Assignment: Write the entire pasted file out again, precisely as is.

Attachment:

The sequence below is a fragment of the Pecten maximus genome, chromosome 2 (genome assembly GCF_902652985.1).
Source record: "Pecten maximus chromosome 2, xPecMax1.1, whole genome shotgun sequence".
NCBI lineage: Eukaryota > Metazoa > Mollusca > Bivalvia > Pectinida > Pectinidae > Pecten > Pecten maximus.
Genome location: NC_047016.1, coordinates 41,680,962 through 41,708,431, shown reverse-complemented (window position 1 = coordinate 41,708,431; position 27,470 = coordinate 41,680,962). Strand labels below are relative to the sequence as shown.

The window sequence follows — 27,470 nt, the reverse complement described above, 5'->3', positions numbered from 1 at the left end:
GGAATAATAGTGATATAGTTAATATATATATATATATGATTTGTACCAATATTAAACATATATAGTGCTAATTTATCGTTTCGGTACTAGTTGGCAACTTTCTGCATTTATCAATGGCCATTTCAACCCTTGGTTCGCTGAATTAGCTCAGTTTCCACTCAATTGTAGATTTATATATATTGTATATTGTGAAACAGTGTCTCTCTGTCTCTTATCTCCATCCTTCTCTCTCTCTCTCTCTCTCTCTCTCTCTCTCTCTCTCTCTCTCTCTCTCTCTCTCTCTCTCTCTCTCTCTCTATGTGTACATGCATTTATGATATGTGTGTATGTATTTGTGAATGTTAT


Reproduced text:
The sequence below is a fragment of the Pecten maximus genome, chromosome 2 (genome assembly GCF_902652985.1).
Source record: "Pecten maximus chromosome 2, xPecMax1.1, whole genome shotgun sequence".
NCBI lineage: Eukaryota > Metazoa > Mollusca > Bivalvia > Pectinida > Pectinidae > Pecten > Pecten maximus.
Genome location: NC_047016.1, coordinates 41,680,962 through 41,708,431, shown reverse-complemented (window position 1 = coordinate 41,708,431; position 27,470 = coordinate 41,680,962). Strand labels below are relative to the sequence as shown.

The window sequence follows — 27,470 nt, the reverse complement described above, 5'->3', positions numbered from 1 at the left end:
GGAATAATAGTGATATAGTTAATATATATATATATATGATTTGTACCAATATTAAACATATATAGTGCTAATTTATCGTTTCGGTACTAGTTGGCAACTTTCTGCATTTATCAATGGCCATTTCAACCCTTGGTTCGCTGAATTAGCTCAGTTTCCACTCAATTGTAGATTTATATATATTGTATATTGTGAAACAGTGTCTCTCTGTCTCTTATCTCCATCCTTCTCTCTCTCTCTCTCTCTCTCTCTCTCTCTCTCTCTCTCTCTCTCTCTCTCTCTCTCTCTCTCTCTCTCTCTATGTGTACATGCATTTATGATATGTGTGTATGTATTTGTGAATGTTAT